‘Although the design alludes to drums, the Lindy Lee drum tower will be through interconnected cylindrical shapes that rest on the tower, rather than actual drums,’ Lee elaborated. Although as a result of the recent stakeholder consultative forum in New York plus input from local architects, Levenbetts, the concept has evolved so that now the drum shapes are off-set and wrapped in a skin of mirror polished steel, with thousands of perforations, defining the Lindy Lee drum tower while the overlapping concentric bronze circle will creep across the footpath in several adjacent locations.
Lindy Lee’s Background
Lee’s background in many ways is not that different from those of the thousands of second-generation Chinese migrants with conflicted identities who now live in New York’s Chinatown. Her father arrived in Australia from China in 1949 and her mother and siblings, followed in 1953. Lee was born in Brisbane in 1954 and grew up in the city that presented her with problems of cultural identity.
She spent years trying to deny her ‘Chineseness’, but after years of denial eventually embraced her cultural heritage and identity, a move that would lead her to explore both, through her art; she would use appropriated vintage photographs from the family album, photocopied multiple times and juxtaposed alongside symbolic dense black and red panels. Until 2008, her work had been predominantly two-dimensional, multi-panelled and strikingly visual.
In 2008, came a breakthrough into total abstraction with a series of pierced paper works. The genesis of these works emerged after a residency in Kuala Lumpur, where monsoonal rain was so heavy it pierced the paper with which she was working. ‘This stayed with me as an experience and somehow became the trigger for environmental aspects of existence,’ she explained.
Lindy Lee borrowed a friend’s studio in Beijing, bought a lot of soldering irons and blow torches and set to work for three months, burning holes in various surfaces. Lee knew immediately that the new ‘fire drawings’, as she called the piercings, was heading her in the correct direction, but she did not realise the ‘magnitude of the potential for these perforated fire drawings,’ she recalled.
In 2014, Lee received a commission for a public art work from Ting Hsin International Group in Shanghai. ‘I visited UAP in Brisbane for the first time while I was preparing the Ting Hsin work. I thought their factory was going to be the size of a double garage. It turned out to be the size of an aircraft hangar!’ Lee exclaimed. She experimented with free-form flung-bronze that, for her, was redolent of the ancient Chinese practice of ‘flung-ink paintings’, a physical manifestation of the Buddhist spiritual practice, of oneness with nature. ‘I took up a flask of molten bronze and tossed it (in) a moment of creativity … (and I became) part of a process,’ she said.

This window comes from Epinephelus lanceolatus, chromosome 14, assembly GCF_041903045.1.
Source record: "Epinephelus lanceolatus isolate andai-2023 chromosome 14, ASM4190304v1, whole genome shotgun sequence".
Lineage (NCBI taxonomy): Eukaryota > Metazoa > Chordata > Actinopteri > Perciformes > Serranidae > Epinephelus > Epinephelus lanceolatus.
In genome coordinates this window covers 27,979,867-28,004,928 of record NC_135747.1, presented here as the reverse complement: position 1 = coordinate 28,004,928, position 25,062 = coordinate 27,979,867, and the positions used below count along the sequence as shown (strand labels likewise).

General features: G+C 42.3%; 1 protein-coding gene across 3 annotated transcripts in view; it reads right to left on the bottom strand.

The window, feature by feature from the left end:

Then out of the blue UAP said ‘they would like to make a sculpture with me’. The result was the six-metre high, mirror polished stainless steel, elliptical egg-shape sculpture – The Life of Stars – for Ting Hsin. ‘It was not until I made this work that I realised just how powerful it would be,’ she explained. With multiple piercings arranged in overlapping concentric circles, the work represented for Lee, earth, life, birth and renewal and resonated with the Tao and Buddhist principles that guided her spiritual trajectory.
Several more iterations of The Life of Stars now stand in public spaces in Shanghai, Zhengzhou, and most recently, Xian, as well as at the entrance to the Art Gallery of South Australia in Adelaide. They can have as many as 80,000 hand positioned piercings which at night, when illuminated from inside, glow with the radiance of stars. It may all sound a little new-age and kitsch, but the spiritual transcendence encountered in these works, is anything but.
Lindy Lee’s Drum Tower – Some Local Resistance
Now that the New York contract for the Lindy Lee drum tower is agreed Lee is enjoying hearing the views of locals on her project and what she is hearing as a result of attending these community forums is good. ‘They have embraced the idea of the 20-metre high tower on the Canal Street Triangle, which is currently occupied by a city information booth, a couple of trees and little else,’ Lee explained. ‘Only one person at the recent forum said that my design was not “Chinese enough” and there was some local resistance when several people said I was not New-York Chinese. However, I was able to persuade them that we shared similar historical and cultural backgrounds,’ Lee said, adding, ‘We are all migrants sharing similar backgrounds of displacement, transition and identity’. Which is something New Yorker’s can readily identify and empathise with.
By Michael Young
For more information Lindy’s Lee Drum Tower on the artist visit Lindy Lee’s website